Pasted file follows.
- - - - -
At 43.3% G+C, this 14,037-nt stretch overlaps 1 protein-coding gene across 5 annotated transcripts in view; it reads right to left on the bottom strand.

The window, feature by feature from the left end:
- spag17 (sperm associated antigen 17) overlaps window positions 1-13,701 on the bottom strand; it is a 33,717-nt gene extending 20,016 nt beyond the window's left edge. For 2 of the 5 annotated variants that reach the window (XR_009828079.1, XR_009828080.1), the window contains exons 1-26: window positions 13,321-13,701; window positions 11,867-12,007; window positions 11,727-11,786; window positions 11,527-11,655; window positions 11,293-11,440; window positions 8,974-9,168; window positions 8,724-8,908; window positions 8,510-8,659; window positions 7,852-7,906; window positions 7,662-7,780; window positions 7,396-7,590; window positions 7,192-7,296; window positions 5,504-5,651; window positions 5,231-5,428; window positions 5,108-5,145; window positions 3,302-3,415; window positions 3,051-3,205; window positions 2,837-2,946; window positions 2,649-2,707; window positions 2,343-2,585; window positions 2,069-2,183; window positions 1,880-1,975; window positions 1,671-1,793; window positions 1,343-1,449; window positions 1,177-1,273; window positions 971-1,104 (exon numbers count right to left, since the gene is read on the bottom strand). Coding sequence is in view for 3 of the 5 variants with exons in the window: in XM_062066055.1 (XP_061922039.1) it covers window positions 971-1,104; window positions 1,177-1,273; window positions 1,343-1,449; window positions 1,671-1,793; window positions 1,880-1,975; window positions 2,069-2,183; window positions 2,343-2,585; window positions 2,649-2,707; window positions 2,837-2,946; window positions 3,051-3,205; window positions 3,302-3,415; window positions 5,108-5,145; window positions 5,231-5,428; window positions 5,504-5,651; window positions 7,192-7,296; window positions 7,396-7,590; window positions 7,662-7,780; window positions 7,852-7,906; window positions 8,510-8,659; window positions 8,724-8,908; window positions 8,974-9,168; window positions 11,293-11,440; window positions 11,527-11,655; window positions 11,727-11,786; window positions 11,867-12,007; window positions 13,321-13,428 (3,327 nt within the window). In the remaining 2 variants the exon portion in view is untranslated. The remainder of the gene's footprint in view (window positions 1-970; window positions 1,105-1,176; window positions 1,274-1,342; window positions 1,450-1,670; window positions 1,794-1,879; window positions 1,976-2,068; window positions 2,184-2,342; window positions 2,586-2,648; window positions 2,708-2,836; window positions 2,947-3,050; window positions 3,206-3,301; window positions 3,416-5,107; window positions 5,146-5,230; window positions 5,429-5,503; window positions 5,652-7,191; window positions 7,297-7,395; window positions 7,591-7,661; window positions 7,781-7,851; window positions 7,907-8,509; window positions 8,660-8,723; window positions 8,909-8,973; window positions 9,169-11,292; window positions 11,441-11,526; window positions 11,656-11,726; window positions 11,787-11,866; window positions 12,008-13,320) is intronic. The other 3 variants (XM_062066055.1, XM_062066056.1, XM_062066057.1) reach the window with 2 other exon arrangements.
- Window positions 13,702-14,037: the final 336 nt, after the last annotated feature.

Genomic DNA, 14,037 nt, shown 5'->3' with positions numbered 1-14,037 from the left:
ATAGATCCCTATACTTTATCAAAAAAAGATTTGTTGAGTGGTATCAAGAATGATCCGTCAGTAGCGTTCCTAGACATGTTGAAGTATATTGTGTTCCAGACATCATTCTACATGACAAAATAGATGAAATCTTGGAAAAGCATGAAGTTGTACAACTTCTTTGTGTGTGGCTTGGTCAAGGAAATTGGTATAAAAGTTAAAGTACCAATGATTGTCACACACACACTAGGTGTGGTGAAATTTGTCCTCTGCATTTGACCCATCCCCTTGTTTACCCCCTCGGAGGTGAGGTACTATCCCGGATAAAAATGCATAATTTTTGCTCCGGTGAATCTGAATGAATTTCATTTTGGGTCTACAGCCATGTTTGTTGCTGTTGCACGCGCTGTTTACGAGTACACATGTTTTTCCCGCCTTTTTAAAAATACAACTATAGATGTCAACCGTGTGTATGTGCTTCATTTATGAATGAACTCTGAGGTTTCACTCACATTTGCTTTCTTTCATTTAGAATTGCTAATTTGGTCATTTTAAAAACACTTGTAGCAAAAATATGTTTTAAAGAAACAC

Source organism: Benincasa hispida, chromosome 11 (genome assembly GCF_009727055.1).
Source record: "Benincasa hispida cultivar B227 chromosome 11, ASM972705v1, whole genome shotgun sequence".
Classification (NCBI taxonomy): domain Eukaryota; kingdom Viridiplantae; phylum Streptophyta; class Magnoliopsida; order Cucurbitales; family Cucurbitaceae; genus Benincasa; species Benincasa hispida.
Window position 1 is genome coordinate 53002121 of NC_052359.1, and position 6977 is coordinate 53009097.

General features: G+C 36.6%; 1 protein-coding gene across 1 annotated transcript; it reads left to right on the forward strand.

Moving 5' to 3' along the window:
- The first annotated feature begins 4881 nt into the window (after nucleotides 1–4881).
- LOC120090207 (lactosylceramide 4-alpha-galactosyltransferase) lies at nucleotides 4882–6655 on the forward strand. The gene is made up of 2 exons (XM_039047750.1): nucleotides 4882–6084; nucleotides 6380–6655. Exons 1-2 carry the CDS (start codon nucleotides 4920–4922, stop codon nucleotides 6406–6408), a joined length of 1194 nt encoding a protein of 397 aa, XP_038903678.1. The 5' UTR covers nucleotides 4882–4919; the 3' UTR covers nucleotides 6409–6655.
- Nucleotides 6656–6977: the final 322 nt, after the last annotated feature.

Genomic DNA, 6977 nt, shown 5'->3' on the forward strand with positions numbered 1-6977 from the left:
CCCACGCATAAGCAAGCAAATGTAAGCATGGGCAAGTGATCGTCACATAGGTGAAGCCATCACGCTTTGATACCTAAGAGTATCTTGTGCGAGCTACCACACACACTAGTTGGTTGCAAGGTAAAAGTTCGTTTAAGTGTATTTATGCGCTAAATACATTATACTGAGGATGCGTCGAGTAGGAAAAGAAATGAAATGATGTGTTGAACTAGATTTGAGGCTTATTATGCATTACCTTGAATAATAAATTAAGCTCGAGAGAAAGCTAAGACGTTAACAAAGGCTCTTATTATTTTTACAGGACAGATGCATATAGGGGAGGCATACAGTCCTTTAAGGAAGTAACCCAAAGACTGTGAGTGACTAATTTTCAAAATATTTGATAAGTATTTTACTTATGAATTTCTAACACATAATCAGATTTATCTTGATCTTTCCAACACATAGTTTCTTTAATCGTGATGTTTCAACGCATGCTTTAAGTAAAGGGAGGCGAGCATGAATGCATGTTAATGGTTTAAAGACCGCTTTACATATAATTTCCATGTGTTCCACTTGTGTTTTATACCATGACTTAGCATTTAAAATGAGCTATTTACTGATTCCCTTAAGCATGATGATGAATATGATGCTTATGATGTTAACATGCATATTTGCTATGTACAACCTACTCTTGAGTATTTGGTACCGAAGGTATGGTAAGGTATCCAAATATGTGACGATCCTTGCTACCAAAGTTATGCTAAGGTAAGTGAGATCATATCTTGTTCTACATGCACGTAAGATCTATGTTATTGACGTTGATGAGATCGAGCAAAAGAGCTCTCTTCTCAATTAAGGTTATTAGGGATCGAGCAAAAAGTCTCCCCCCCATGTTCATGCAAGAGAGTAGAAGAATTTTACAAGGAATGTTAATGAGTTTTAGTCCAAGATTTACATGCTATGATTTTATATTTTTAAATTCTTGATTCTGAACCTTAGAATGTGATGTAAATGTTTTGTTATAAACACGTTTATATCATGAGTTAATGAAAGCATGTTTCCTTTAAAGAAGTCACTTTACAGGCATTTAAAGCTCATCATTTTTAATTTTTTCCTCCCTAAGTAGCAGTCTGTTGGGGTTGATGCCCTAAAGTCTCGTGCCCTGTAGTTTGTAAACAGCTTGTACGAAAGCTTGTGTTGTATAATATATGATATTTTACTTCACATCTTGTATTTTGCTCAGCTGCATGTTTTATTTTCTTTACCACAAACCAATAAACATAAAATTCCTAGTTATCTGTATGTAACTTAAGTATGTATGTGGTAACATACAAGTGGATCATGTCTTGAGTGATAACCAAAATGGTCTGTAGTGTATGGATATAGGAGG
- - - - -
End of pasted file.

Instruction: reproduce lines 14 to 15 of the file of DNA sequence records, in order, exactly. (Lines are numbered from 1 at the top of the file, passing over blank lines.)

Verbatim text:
- LOC120090207 (lactosylceramide 4-alpha-galactosyltransferase) lies at nucleotides 4882–6655 on the forward strand. The gene is made up of 2 exons (XM_039047750.1): nucleotides 4882–6084; nucleotides 6380–6655. Exons 1-2 carry the CDS (start codon nucleotides 4920–4922, stop codon nucleotides 6406–6408), a joined length of 1194 nt encoding a protein of 397 aa, XP_038903678.1. The 5' UTR covers nucleotides 4882–4919; the 3' UTR covers nucleotides 6409–6655.
- Nucleotides 6656–6977: the final 322 nt, after the last annotated feature.